Balloon labour induction can be safer for babies

Melbourne researchers from Monash University have found that one of two common methods to induce labour is safer for babies, although both were as safe for the mother and neither led to more caesarean births.

Labour induction is one of the most common obstetric interventions and rates have significantly increased over the past decade, from 25 to 35 per cent in Australia alone.

The findings could help inform the growing number of inductions conducted globally each year – now around 14 million – when the risks of continued pregnancy outweigh the benefits.

Published in The Lancet, the Monash Health and Monash University-led study found clear evidence that a balloon catheter leads to an improved safety profile for newborns than vaginal hormones.

Most commonly, the cervix is ‘ripened’ either mechanically, by inserting a water-filled balloon catheter which exerts pressure on the cervix over several hours and guides it open, or hormonally, with medications that replicate prostaglandin, a hormone which also softens and opens the cervix.

The international data meta-analysis concluded that while both methods were effective, balloon catheters were safer for newborns and using them could considerably reduce adverse birth events.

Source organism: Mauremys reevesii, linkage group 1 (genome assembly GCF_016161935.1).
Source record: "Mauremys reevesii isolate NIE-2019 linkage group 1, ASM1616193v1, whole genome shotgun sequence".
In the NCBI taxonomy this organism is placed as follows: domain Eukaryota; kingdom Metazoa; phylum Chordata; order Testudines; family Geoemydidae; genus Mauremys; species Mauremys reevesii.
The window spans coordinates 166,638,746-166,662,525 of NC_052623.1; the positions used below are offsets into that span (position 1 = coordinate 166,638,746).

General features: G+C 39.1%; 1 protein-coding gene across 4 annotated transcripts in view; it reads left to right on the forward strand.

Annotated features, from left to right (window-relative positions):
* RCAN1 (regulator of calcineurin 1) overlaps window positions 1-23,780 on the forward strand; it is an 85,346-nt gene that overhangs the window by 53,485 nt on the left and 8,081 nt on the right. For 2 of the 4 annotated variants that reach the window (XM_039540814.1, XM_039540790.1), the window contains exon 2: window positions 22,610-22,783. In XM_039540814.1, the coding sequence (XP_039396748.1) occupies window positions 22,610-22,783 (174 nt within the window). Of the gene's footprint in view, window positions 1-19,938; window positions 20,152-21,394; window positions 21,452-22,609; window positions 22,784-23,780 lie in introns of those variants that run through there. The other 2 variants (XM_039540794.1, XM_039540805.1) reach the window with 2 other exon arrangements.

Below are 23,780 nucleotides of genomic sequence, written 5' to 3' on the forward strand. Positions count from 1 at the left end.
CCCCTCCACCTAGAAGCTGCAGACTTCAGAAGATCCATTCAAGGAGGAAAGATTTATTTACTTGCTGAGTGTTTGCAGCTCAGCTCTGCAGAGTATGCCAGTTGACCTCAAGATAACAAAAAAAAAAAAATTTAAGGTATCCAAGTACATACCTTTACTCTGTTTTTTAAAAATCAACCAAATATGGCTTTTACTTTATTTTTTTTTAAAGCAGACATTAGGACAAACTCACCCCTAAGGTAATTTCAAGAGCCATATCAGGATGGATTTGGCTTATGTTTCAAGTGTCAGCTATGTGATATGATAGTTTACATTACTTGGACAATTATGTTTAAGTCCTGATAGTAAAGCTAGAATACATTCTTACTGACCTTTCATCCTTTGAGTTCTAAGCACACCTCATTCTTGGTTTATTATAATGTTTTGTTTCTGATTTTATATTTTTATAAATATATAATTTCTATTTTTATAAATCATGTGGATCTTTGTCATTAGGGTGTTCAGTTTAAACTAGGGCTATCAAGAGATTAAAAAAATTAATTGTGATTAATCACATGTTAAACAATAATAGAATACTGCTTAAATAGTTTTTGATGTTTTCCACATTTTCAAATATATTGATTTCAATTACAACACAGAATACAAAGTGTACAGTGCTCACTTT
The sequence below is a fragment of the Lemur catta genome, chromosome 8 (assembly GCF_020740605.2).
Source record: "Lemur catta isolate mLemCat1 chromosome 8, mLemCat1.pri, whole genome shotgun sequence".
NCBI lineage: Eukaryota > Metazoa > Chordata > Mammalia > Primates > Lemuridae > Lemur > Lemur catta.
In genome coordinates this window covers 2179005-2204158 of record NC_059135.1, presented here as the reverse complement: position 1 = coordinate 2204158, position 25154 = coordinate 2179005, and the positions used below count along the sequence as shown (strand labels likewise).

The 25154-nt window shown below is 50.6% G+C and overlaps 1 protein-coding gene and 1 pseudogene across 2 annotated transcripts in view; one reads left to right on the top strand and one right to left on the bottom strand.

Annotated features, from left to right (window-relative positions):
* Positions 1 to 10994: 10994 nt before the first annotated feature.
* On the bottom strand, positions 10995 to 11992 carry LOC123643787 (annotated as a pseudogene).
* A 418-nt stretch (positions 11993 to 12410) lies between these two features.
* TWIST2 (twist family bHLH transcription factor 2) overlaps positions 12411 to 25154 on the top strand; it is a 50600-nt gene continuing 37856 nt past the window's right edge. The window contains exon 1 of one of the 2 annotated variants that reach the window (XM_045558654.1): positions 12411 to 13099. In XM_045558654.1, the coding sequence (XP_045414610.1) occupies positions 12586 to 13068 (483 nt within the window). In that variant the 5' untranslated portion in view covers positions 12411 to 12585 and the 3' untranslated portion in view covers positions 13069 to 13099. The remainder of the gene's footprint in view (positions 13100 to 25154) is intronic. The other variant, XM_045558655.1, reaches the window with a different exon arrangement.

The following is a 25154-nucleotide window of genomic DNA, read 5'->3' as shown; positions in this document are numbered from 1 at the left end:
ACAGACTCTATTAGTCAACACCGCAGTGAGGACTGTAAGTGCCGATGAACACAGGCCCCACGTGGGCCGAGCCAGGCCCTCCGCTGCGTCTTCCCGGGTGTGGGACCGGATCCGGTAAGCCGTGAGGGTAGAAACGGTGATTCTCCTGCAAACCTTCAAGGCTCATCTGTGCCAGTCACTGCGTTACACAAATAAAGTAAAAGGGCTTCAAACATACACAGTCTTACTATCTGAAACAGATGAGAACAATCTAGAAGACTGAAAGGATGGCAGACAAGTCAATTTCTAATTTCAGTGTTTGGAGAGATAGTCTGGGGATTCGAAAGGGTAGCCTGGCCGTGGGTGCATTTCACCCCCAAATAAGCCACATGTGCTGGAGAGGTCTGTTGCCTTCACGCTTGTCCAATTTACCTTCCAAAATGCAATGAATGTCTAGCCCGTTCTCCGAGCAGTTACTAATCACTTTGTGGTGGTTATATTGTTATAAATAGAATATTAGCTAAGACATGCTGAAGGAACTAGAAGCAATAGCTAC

Investigators of 12 high-quality trials contributed data, resulting in 5,460 women who were randomised in original trials for either balloon catheter or vaginal prostaglandins.

First author Dr Madeleine Jones, a Monash Health/Monash Women’s Registrar and Monash University Department of Obstetrics and Gynaecology PhD candidate, said previous research had demonstrated that balloon catheters were likely as effective as vaginal prostaglandin.

“However, it was unclear if one method was safer than the other, as there is a limited ability to measure these with either single clinical trials or analysis of summary data from multiple trials,” Dr Jones said.

What all this means is perinatal safety should be carefully assessed in shared decision-making and policymaking around choices of labour induction methods.